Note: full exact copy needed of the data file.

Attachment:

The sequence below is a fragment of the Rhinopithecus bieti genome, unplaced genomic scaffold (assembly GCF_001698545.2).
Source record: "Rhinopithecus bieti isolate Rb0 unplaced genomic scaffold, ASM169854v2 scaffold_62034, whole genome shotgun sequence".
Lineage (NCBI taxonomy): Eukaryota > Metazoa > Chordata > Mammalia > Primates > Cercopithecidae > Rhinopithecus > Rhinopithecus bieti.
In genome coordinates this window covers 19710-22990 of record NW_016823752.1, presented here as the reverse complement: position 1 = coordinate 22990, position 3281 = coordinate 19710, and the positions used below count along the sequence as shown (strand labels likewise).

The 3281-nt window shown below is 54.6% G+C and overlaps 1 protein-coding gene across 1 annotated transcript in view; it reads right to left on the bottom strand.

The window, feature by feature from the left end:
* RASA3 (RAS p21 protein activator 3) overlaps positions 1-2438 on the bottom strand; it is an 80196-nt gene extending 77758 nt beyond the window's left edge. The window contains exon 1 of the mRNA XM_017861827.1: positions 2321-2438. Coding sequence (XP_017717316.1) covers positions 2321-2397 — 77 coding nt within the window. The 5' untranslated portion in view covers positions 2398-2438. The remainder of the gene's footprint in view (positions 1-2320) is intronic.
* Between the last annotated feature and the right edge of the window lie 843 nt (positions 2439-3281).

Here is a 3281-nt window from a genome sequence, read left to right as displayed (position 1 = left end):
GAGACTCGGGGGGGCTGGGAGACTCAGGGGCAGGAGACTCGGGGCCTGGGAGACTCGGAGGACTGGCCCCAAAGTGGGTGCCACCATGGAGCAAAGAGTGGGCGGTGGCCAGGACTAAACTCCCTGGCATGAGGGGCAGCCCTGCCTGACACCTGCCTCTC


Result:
The sequence below is a fragment of the Rhinopithecus bieti genome, unplaced genomic scaffold (assembly GCF_001698545.2).
Source record: "Rhinopithecus bieti isolate Rb0 unplaced genomic scaffold, ASM169854v2 scaffold_62034, whole genome shotgun sequence".
Lineage (NCBI taxonomy): Eukaryota > Metazoa > Chordata > Mammalia > Primates > Cercopithecidae > Rhinopithecus > Rhinopithecus bieti.
In genome coordinates this window covers 19710-22990 of record NW_016823752.1, presented here as the reverse complement: position 1 = coordinate 22990, position 3281 = coordinate 19710, and the positions used below count along the sequence as shown (strand labels likewise).

The 3281-nt window shown below is 54.6% G+C and overlaps 1 protein-coding gene across 1 annotated transcript in view; it reads right to left on the bottom strand.

The window, feature by feature from the left end:
* RASA3 (RAS p21 protein activator 3) overlaps positions 1-2438 on the bottom strand; it is an 80196-nt gene extending 77758 nt beyond the window's left edge. The window contains exon 1 of the mRNA XM_017861827.1: positions 2321-2438. Coding sequence (XP_017717316.1) covers positions 2321-2397 — 77 coding nt within the window. The 5' untranslated portion in view covers positions 2398-2438. The remainder of the gene's footprint in view (positions 1-2320) is intronic.
* Between the last annotated feature and the right edge of the window lie 843 nt (positions 2439-3281).

Here is a 3281-nt window from a genome sequence, read left to right as displayed (position 1 = left end):
GAGACTCGGGGGGGCTGGGAGACTCAGGGGCAGGAGACTCGGGGCCTGGGAGACTCGGAGGACTGGCCCCAAAGTGGGTGCCACCATGGAGCAAAGAGTGGGCGGTGGCCAGGACTAAACTCCCTGGCATGAGGGGCAGCCCTGCCTGACACCTGCCTCTC